The Bloody Mary legend is a very popular form of modern folklore with an unknown origin. Since the 1970s, researchers and folklore experts have attempted to analyze the legend in order to determine where and when it started.
A Variety of Bloody Mary Legends
In its modern version, this legend advises young children, typically young girls at a slumber party, that if they enter a dark bathroom with a candle, stand in front of the mirror and repeat a the chant "Bloody Mary" a number of times while turning in circles, the image of a witch or female apparition will appear with a bloody face.
Variations of the Legend
This childrens' "game" has a number of variations, including:
- Using names such as "Bloody Mary", "Hell Mary", "Mary Worth", "Mary Whales", "Agnes" or "Black Agnes'.
- A variety of chants such as "I believe in Mary Worth", "Bloody Mary", "I stole/killed your baby Bloody Mary".
- The apparition is sometimes headless, or only blood appears.
- Some versions involve either her face or blood appearing in the toilet water.
- The chant should be repeated from three to one hundred times.
A list of variations on the legend can be found in one of the most in-depth essays on the legend entitled 'Mary Whales, I Believe in You': Myth and Ritual Subdued published in 1978 by folklorist Janet Langlois. This essay was also reprinted in 1980 in the book Indiana Folklore, A Reader by Linda Degh.
Throughout the years, researchers have attempted to tie this children's legend to real life historical events. Some explanations include:
- A reference to Mary I of England (Mary Tudor) reveal she had countless Protestants put to death for heresy, earning her the nickname "Bloody Mary."
- Some say the legend refers to Elizabeth Bathory, aka "Queen of Blood". She was convicted for torturing and murdering over 600 young women for their blood.
- Some versions of the legend refer to "Mary Worth" as a witch who was executed at the Salem witch trials, while other versions identify her with a Mary Worth from Illinois.
Ultimately, no researcher has been able to prove conclusively where and when this legend began.
Folklore, Society, and Bloody Mary
Folklore throughout many societies and cultures consist of customs, practices, superstitions and most often stories that provide a historic record of that society during the time when the story was told. Many of these stories also teach children certain lessons or warnings, such as the old nursery rhymes that originated in Europe. Native American cultures that do not keep a written history rely heavily on folklore to carry on the oral traditions of their people.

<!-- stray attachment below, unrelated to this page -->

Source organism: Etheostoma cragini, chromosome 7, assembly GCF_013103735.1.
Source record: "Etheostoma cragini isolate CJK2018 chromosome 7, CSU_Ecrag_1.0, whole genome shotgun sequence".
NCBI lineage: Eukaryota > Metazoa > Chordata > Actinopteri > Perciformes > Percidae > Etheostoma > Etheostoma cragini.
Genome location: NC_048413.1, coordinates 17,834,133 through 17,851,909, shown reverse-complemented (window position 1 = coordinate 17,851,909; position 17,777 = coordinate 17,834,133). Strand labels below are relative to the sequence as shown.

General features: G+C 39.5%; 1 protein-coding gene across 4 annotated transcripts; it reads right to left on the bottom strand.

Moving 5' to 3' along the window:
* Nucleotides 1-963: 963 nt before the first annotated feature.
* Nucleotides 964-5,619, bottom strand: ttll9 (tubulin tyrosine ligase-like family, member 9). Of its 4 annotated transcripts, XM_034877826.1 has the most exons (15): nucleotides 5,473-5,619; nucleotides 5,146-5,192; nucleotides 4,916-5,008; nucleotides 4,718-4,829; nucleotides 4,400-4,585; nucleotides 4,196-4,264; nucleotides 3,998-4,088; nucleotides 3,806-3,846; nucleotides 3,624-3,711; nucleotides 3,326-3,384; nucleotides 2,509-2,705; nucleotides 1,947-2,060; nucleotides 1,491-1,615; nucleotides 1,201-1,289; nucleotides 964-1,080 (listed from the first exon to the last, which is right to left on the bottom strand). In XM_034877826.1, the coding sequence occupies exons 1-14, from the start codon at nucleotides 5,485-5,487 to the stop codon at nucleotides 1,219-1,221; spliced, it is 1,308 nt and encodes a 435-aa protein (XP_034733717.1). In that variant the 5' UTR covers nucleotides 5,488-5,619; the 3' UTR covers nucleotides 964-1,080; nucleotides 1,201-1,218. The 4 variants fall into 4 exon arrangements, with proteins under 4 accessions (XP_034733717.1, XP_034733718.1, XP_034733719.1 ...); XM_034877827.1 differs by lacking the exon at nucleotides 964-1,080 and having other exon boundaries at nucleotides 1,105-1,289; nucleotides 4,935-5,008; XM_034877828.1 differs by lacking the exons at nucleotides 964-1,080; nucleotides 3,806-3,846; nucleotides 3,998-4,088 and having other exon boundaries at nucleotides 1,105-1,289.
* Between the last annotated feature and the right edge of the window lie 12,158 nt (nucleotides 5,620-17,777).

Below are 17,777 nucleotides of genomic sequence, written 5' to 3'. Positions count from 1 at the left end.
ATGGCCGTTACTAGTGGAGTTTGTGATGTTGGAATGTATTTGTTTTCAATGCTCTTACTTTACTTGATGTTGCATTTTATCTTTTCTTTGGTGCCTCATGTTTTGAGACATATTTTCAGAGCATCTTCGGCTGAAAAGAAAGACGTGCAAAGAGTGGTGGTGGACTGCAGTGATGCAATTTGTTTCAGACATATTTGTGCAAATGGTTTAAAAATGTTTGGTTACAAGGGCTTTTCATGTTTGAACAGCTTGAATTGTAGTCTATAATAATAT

Folklorists Weigh In
Janet Langlois' study in 1978 found that the ritual served to thrill and excite children who were looking for some form of entertainment. Her study concluded that most children who take part in the ritual are only looking for entertainment. However, many scholars who review the story make note of the many elements that can be traced back to earlier myths and superstitions.
- Mirrors: Mirrors, or a "looking glass" have always represented a form of divination. Throughout the British Isles in the 1700s, young girls would take part in a ritual that involved using a candle in front of a mirror. If the girl combed her hair and ate the apple, she would see the face of her future spouse peering over her shoulder. The tale "Snow White" written by the Brothers Grimm in 1857 made use of a magic mirror as well. Other superstitions through the 1800s noted that excessive vanity before a mirror would result in an apparition of the devil himself. Mirrors were also covered whenever a person died in a particular room to avoid the spirit from being trapped in the house.
- Magic Rituals: Turning in circles, the use of candles and repeating incantations are all elements of a typical magical ritual that can be found throughout many cultures.
Bloody Mary as a Female "Coming of Age" Ritual
Alan Dundes, a folklorist from the University of California at Berkeley, wrote a fascinating 1998 article entitled "Bloody Mary in the Mirror: A Ritual Reflection of Pre-Pubescent Anxiety". In this article, Dundes successfully explores how the Bloody Mary ritual has many parallels with initiation rituals used by various cultures to mark the beginning of puberty in females. With a heavily Freudian analysis, Dundes shows how the story and ritual serves an important purpose of providing young women an outlet for the fear and anxiety they feel related to body changes during pubescence.
- Bloody Mary, Mary Worth and Mary Whales (or "Mary Wails") are all symbolic names that refer to the emotional response to these physical changes.
- The use of the mirror is symbolic of the girl's self image and fear of approaching physical changes.
- Early versions of the story suggest scratches on the cheek, drawing blood, would occur if the girl committed any sins. This represents fear that physical changes are the result of having done something "wrong".
- Dundes points to parallel older legends that reflect bloody apparitions with the same Freudian symbolism.
Ultimately, Dundes reflects that such a ritual and story would develop, just as so much other folklore develops, as a method for children to deal with difficult and scary changes throughout life. Such rituals allow children to release fear, anxiety and excitement in a justified way.
Regardless of the origins of the story or the symbolism hidden within it, this particular tale and ritual has spooked and terrified countless children throughout the last few decades who believe it is a true ghost story. The Bloody Mary legend has persisted, and continues as one of the most popular slumber party games throughout Western society. Although researchers may never determine how or where the story started, it is sure to remain part of our culture and society for a very long time.